One will seem to promote virtue better by using encouragement and persuasion of speech than law and necessity. For it is likely that he who is held back from wrongdoing by law will err in secret but that he who is urged to what he should by persuasion will do nothing wrong either in secret or openly. Therefore he who acts rightly from understanding and knowledge proves to be at the same time courageous and right-minded.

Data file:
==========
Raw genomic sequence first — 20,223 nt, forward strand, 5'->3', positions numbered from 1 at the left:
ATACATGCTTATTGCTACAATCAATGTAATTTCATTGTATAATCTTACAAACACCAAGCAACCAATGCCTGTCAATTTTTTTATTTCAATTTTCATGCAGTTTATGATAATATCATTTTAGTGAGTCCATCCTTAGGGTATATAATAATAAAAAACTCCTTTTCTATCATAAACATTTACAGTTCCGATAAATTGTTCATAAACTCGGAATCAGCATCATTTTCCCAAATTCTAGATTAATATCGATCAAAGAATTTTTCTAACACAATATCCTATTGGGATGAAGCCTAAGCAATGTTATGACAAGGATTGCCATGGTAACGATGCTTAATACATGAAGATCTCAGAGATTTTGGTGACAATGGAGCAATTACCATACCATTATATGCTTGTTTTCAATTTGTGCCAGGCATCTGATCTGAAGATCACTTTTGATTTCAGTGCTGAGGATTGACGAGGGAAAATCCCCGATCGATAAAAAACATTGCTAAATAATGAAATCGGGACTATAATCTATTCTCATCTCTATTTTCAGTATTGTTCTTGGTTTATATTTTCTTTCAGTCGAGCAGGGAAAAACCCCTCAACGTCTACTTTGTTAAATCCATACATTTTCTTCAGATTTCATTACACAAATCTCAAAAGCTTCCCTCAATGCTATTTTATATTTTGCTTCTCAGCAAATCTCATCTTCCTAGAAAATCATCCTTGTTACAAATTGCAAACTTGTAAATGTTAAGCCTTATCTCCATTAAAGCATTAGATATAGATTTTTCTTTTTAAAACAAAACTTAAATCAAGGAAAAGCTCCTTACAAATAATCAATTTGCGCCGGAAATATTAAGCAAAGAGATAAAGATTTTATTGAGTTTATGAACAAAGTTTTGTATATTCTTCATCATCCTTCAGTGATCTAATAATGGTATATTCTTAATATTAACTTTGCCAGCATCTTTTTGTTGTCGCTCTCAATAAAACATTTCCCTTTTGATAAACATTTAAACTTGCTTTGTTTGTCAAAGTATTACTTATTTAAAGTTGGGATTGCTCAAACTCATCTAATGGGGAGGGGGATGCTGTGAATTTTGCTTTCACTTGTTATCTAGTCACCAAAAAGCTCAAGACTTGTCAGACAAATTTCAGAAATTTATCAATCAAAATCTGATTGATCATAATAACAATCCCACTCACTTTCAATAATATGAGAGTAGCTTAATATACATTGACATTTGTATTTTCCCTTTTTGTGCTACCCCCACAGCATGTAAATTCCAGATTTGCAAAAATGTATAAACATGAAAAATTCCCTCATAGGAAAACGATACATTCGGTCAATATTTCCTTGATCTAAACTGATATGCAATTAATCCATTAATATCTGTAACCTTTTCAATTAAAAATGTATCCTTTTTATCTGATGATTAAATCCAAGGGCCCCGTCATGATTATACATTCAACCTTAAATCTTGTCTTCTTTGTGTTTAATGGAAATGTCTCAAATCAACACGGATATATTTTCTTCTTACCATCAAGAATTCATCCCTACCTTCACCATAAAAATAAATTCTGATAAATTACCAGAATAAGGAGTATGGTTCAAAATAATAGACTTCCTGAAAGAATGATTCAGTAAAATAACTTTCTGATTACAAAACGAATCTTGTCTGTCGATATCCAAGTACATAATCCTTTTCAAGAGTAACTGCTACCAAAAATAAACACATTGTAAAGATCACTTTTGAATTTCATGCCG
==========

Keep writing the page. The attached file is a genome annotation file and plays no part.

Men achieve cheerfulness by moderation in pleasure and by proportion in their life excess and deficiency are apt to fluctuate and cause great changes in the soul. And souls which change over great intervals are neither stable nor cheerful. So one should set one’s mind on what is possible and be content with what one has taking little account of those who are admired and envied and not dwelling on them in thought but one should consider the lives of those who are in distress thinking of their grievous sufferings so that what one has and possesses will seem great and enviable and one will cease to suffer in one’s soul through the desire for more.